The blogger who sparked a Reserve Bank investigation into the possible leak of this month's rate cut decision says he makes no claims as to authenticity of the information he received but wanted to ensure the Reserve Bank's process was robust.
The Reserve Bank has begun an investigation which will see it interview journalists who attended the March 10 monetary policy statement in order to ascertain whether news of a rate cut was leaked ahead of the 9am embargo.
Such a leak would have the potential to move currency markets and would be taken extremely seriously by the central bank - although there is no obvious evidence of market movement before the announcement of what many called a surprise cut.
Economist and blogger Michael Reddell says he received information which indicated there had been a 0.25 per cent rate cut at 8.04am from a media organisation, which he declined to name.
"I've got the email, I don't know what it means," he said. " It's worrying ... But that's why you have an inquiry to look into those things."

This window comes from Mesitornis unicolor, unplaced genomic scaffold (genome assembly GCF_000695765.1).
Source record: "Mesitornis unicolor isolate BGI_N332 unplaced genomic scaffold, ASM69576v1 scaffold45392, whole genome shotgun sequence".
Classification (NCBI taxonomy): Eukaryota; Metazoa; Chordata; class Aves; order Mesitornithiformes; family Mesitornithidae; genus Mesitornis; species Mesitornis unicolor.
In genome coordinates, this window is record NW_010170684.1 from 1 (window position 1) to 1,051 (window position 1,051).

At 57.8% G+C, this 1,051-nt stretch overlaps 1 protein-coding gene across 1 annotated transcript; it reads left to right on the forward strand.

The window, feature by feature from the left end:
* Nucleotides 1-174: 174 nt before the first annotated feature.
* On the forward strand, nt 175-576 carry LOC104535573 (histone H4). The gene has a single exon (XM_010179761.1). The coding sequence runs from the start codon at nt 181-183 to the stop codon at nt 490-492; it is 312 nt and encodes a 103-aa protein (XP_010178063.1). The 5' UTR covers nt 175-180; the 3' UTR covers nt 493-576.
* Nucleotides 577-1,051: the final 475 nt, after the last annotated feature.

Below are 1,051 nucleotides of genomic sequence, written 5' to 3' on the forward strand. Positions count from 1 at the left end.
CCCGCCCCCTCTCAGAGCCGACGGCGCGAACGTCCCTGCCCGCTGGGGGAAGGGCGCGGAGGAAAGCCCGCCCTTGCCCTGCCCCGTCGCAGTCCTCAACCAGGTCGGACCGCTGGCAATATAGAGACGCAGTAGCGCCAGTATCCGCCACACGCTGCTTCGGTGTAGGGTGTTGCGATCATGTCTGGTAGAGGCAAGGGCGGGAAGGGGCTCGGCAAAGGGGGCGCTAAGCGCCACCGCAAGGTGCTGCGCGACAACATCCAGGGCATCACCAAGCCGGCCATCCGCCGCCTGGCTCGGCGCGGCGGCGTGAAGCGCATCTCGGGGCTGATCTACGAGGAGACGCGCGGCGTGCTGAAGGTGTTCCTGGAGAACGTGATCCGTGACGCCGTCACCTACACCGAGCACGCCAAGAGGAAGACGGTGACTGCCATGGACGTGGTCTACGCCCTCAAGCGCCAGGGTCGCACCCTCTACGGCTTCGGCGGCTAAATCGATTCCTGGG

It would be a hard thing to proved one way or another, he said. "If someone really has got something to hide it may be impossible to prove. I think it is one of those things that should prompt a rethink about what the vulnerabilities in the process are."
It was possible that this was someone from a media organisation trying to alert their newsroom in advance. But while it didn't do any damage on markets there was potential for it to have caused chaos.
"Well it didn't do any damage because I didn't put it on my blog. I got it at 8.04am, if I'd been reckless and irresponsible and put it on my blog it would have been a mess."
In a statement the Reserve Bank said: "We are aware of an allegation that information may have been leaked ahead of the OCR announcement on 10 March. While we have no evidence at this stage that any information was leaked, we take the integrity and security of market-sensitive information very seriously and have initiated an external investigation into the allegation.
Reddell said he had no criticism of the Reserve Bank.